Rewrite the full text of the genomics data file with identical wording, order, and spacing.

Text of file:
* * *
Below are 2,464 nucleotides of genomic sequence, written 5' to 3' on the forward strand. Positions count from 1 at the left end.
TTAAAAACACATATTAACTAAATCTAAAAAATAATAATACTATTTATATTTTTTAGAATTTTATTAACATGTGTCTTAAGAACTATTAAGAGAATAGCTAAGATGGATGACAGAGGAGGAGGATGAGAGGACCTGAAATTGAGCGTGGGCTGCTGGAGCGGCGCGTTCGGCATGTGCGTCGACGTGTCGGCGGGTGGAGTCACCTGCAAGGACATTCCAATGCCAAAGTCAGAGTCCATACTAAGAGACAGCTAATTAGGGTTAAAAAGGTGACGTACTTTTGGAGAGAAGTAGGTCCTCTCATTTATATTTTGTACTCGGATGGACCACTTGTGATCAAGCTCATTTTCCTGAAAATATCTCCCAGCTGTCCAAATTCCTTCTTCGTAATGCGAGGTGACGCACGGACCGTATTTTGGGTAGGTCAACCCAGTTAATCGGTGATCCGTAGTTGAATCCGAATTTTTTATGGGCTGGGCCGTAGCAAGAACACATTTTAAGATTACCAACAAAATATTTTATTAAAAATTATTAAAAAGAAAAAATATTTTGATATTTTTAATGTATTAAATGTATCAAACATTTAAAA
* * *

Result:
Below are 2,464 nucleotides of genomic sequence, written 5' to 3' on the forward strand. Positions count from 1 at the left end.
TTAAAAACACATATTAACTAAATCTAAAAAATAATAATACTATTTATATTTTTTAGAATTTTATTAACATGTGTCTTAAGAACTATTAAGAGAATAGCTAAGATGGATGACAGAGGAGGAGGATGAGAGGACCTGAAATTGAGCGTGGGCTGCTGGAGCGGCGCGTTCGGCATGTGCGTCGACGTGTCGGCGGGTGGAGTCACCTGCAAGGACATTCCAATGCCAAAGTCAGAGTCCATACTAAGAGACAGCTAATTAGGGTTAAAAAGGTGACGTACTTTTGGAGAGAAGTAGGTCCTCTCATTTATATTTTGTACTCGGATGGACCACTTGTGATCAAGCTCATTTTCCTGAAAATATCTCCCAGCTGTCCAAATTCCTTCTTCGTAATGCGAGGTGACGCACGGACCGTATTTTGGGTAGGTCAACCCAGTTAATCGGTGATCCGTAGTTGAATCCGAATTTTTTATGGGCTGGGCCGTAGCAAGAACACATTTTAAGATTACCAACAAAATATTTTATTAAAAATTATTAAAAAGAAAAAATATTTTGATATTTTTAATGTATTAAATGTATCAAACATTTAAAA